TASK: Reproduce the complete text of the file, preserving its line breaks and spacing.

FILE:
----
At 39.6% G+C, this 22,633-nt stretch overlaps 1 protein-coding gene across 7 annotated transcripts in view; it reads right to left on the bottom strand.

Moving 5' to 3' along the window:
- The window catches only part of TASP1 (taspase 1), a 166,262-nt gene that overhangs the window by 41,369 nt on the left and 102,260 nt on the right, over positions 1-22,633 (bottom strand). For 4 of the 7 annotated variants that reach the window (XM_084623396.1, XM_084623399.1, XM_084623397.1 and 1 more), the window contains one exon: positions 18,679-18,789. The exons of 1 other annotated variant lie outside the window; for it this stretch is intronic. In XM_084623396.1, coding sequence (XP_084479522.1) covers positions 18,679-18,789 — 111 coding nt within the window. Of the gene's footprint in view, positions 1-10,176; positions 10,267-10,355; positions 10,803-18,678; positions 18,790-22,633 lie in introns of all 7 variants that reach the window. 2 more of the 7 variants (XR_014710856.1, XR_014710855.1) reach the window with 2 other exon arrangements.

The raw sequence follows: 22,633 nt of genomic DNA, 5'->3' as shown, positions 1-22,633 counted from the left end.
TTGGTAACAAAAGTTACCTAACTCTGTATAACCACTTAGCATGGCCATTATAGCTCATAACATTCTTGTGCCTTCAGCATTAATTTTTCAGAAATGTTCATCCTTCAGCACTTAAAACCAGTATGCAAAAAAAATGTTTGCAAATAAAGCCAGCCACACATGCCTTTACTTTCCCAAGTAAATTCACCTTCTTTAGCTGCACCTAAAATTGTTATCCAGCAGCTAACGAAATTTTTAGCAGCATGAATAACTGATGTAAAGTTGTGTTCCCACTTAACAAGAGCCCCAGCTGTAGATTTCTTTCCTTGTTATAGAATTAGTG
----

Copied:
At 39.6% G+C, this 22,633-nt stretch overlaps 1 protein-coding gene across 7 annotated transcripts in view; it reads right to left on the bottom strand.

Moving 5' to 3' along the window:
- The window catches only part of TASP1 (taspase 1), a 166,262-nt gene that overhangs the window by 41,369 nt on the left and 102,260 nt on the right, over positions 1-22,633 (bottom strand). For 4 of the 7 annotated variants that reach the window (XM_084623396.1, XM_084623399.1, XM_084623397.1 and 1 more), the window contains one exon: positions 18,679-18,789. The exons of 1 other annotated variant lie outside the window; for it this stretch is intronic. In XM_084623396.1, coding sequence (XP_084479522.1) covers positions 18,679-18,789 — 111 coding nt within the window. Of the gene's footprint in view, positions 1-10,176; positions 10,267-10,355; positions 10,803-18,678; positions 18,790-22,633 lie in introns of all 7 variants that reach the window. 2 more of the 7 variants (XR_014710856.1, XR_014710855.1) reach the window with 2 other exon arrangements.

The raw sequence follows: 22,633 nt of genomic DNA, 5'->3' as shown, positions 1-22,633 counted from the left end.
TTGGTAACAAAAGTTACCTAACTCTGTATAACCACTTAGCATGGCCATTATAGCTCATAACATTCTTGTGCCTTCAGCATTAATTTTTCAGAAATGTTCATCCTTCAGCACTTAAAACCAGTATGCAAAAAAAATGTTTGCAAATAAAGCCAGCCACACATGCCTTTACTTTCCCAAGTAAATTCACCTTCTTTAGCTGCACCTAAAATTGTTATCCAGCAGCTAACGAAATTTTTAGCAGCATGAATAACTGATGTAAAGTTGTGTTCCCACTTAACAAGAGCCCCAGCTGTAGATTTCTTTCCTTGTTATAGAATTAGTG